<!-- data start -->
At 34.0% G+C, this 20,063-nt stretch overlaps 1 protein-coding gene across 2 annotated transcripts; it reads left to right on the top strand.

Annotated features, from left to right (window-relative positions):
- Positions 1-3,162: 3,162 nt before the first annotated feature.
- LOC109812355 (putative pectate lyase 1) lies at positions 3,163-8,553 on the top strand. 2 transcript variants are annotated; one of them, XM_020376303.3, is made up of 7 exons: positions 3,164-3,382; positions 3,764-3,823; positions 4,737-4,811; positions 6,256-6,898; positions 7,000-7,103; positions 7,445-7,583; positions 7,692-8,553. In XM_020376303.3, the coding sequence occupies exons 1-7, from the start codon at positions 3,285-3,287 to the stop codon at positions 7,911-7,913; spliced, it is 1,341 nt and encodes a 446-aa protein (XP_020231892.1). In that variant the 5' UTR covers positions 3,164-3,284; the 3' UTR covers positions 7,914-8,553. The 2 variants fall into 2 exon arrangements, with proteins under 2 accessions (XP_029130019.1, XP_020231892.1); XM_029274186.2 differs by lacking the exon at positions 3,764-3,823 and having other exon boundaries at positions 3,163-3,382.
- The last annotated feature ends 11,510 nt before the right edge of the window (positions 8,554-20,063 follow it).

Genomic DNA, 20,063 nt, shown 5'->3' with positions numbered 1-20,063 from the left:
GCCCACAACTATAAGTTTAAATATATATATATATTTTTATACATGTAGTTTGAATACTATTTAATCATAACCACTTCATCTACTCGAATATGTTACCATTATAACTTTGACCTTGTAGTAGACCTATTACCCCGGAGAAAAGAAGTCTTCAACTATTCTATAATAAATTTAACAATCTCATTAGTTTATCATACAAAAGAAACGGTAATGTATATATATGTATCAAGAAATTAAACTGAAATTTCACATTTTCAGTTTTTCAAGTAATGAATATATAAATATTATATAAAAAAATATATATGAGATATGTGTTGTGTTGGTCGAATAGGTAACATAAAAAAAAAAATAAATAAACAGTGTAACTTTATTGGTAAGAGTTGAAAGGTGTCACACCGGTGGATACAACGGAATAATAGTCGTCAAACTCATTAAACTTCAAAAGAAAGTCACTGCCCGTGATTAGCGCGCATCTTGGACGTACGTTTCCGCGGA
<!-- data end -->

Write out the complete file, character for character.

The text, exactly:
At 34.0% G+C, this 20,063-nt stretch overlaps 1 protein-coding gene across 2 annotated transcripts; it reads left to right on the top strand.

Annotated features, from left to right (window-relative positions):
- Positions 1-3,162: 3,162 nt before the first annotated feature.
- LOC109812355 (putative pectate lyase 1) lies at positions 3,163-8,553 on the top strand. 2 transcript variants are annotated; one of them, XM_020376303.3, is made up of 7 exons: positions 3,164-3,382; positions 3,764-3,823; positions 4,737-4,811; positions 6,256-6,898; positions 7,000-7,103; positions 7,445-7,583; positions 7,692-8,553. In XM_020376303.3, the coding sequence occupies exons 1-7, from the start codon at positions 3,285-3,287 to the stop codon at positions 7,911-7,913; spliced, it is 1,341 nt and encodes a 446-aa protein (XP_020231892.1). In that variant the 5' UTR covers positions 3,164-3,284; the 3' UTR covers positions 7,914-8,553. The 2 variants fall into 2 exon arrangements, with proteins under 2 accessions (XP_029130019.1, XP_020231892.1); XM_029274186.2 differs by lacking the exon at positions 3,764-3,823 and having other exon boundaries at positions 3,163-3,382.
- The last annotated feature ends 11,510 nt before the right edge of the window (positions 8,554-20,063 follow it).

Genomic DNA, 20,063 nt, shown 5'->3' with positions numbered 1-20,063 from the left:
GCCCACAACTATAAGTTTAAATATATATATATATTTTTATACATGTAGTTTGAATACTATTTAATCATAACCACTTCATCTACTCGAATATGTTACCATTATAACTTTGACCTTGTAGTAGACCTATTACCCCGGAGAAAAGAAGTCTTCAACTATTCTATAATAAATTTAACAATCTCATTAGTTTATCATACAAAAGAAACGGTAATGTATATATATGTATCAAGAAATTAAACTGAAATTTCACATTTTCAGTTTTTCAAGTAATGAATATATAAATATTATATAAAAAAATATATATGAGATATGTGTTGTGTTGGTCGAATAGGTAACATAAAAAAAAAAATAAATAAACAGTGTAACTTTATTGGTAAGAGTTGAAAGGTGTCACACCGGTGGATACAACGGAATAATAGTCGTCAAACTCATTAAACTTCAAAAGAAAGTCACTGCCCGTGATTAGCGCGCATCTTGGACGTACGTTTCCGCGGA